Candidates face the media-tors
By James Pugsley
The war for the presidency of the University Students' Council was filled with attacks and retreats yesterday as the candidates fielded questions from Western's media militants.
The forum, held in the University Community Centre's atrium and hosted by CHRW and The Gazette, gave each candidate an opportunity to clarify or justify specific campaign issues that may not have been focused upon since the election campaign began.
Questions for Christina Gural focused on her plans to improve Food Services at Western as well as maintain a 24-hour University Community Centre study program. Gural was asked about the feasibility and legality of creating new and better services at Western.
"Competition is an excellent force to increase the quality of food at Western," Gural said.
Scott Graham, who was disqualified from last year's presidential race because of fines and has since violated this year's Internet policy with his 'Am I Fit to be USC President' quiz web page, was asked how he could represent students with good judgement in the position of president.
"I like to say I learn from my mistakes," he said. "This year I have no fines and in regards to the web page I have made several apologies."
Saj Butt was asked about the lost revenue that would result from his proposed exam bank restructuring, a process that would create a cost-free system for retrieving exams.
"I never said I didn't want [students] to pay for exams," Butt said. "I just want to look at the feasibility of the exam bank and see if we can have an at-cost service."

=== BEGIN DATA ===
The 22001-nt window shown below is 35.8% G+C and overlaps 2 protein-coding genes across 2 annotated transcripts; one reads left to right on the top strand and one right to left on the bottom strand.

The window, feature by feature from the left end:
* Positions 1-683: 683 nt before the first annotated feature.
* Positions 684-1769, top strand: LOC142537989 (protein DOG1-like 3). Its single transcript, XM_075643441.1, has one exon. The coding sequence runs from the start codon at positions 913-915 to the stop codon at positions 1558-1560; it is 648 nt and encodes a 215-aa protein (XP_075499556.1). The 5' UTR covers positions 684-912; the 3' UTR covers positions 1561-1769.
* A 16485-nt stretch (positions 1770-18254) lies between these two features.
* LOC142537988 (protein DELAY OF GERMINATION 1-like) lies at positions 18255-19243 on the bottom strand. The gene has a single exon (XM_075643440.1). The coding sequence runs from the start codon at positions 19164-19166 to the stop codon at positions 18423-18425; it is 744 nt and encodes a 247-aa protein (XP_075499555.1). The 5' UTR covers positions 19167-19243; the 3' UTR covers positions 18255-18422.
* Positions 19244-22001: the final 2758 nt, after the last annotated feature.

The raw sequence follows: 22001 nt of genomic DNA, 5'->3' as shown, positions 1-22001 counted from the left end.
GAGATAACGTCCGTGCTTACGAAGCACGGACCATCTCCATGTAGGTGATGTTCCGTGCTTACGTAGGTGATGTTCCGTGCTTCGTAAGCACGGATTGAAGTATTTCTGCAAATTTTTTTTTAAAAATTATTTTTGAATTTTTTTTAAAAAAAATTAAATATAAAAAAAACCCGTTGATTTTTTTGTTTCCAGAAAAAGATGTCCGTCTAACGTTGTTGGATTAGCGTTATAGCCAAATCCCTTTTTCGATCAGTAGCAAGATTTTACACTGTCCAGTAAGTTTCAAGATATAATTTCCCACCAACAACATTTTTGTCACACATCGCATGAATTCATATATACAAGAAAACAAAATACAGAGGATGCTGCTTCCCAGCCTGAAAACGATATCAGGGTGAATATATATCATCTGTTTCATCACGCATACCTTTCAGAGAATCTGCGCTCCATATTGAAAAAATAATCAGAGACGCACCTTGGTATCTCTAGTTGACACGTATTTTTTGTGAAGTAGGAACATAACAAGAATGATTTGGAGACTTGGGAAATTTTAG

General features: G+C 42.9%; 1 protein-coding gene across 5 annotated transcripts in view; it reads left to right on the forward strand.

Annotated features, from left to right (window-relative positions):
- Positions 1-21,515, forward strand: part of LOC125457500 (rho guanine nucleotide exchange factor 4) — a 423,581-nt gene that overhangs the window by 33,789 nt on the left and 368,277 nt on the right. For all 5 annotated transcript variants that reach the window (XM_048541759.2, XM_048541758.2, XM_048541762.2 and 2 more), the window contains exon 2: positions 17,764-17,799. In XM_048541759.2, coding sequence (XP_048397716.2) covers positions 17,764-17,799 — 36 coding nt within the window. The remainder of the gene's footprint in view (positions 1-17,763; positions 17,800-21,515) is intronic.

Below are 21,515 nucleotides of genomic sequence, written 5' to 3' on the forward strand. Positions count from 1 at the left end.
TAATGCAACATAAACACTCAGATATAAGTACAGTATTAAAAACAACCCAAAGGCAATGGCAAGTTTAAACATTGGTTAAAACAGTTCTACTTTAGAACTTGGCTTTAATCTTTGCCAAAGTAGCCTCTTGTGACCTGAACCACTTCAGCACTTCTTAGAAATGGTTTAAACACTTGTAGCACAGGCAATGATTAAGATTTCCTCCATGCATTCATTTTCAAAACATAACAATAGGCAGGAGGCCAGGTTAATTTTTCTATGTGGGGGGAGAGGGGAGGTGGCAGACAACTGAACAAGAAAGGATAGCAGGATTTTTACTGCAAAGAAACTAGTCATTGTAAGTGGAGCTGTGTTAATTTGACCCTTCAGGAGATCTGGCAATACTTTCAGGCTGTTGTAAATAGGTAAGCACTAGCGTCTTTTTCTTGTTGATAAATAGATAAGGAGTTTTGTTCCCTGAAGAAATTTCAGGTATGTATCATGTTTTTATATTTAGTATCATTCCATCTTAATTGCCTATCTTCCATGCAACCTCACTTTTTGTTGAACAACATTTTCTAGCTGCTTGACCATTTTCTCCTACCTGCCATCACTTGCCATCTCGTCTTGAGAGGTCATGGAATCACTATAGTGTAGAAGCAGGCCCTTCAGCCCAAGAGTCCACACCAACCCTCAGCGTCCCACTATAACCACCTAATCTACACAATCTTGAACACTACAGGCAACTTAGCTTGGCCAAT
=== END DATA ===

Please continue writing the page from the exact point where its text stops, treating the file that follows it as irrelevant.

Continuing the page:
For Kevin Mol, questions were raised as to why many of the ideas in his campaign were already in place by the current USC board.
"I never claimed all of my ideas to be my own, however they are all issues I stand behind," Mol said. "I'd like to see the USC offering more for students and I don't see it being done this year."
Roy Sproxton believed the USC mismanaged their decision to revamp the UCC and in keeping with his campaign, claimed the advent of corporate funding would be an accountable means to generate revenue at Western.
Candidate Brian Astl did not respond when alerted that his proposed Internet student resumé program, as outlined in his campaign, was already underway and is scheduled to begin in two weeks.
Mark Smiley, who wishes to create a charitable student organization that will raise scholarship money through gambling, does not believe establishing a charitable foundation for the USC would have any effect on the current USC charity effort.
The feasibility of proposed bus passes remained on the minds of Sean Martin's critics. Martin supports having a referendum to decide the matter and admits if it is too expensive he will leave an opt-out possibility for students who live in residence or have cars.
Ryan Parks said his proposal for a Maclean's commission would improve the perception of Western through the annual survey. He added it is important to set up despite any suggested discredit to the issue's validity.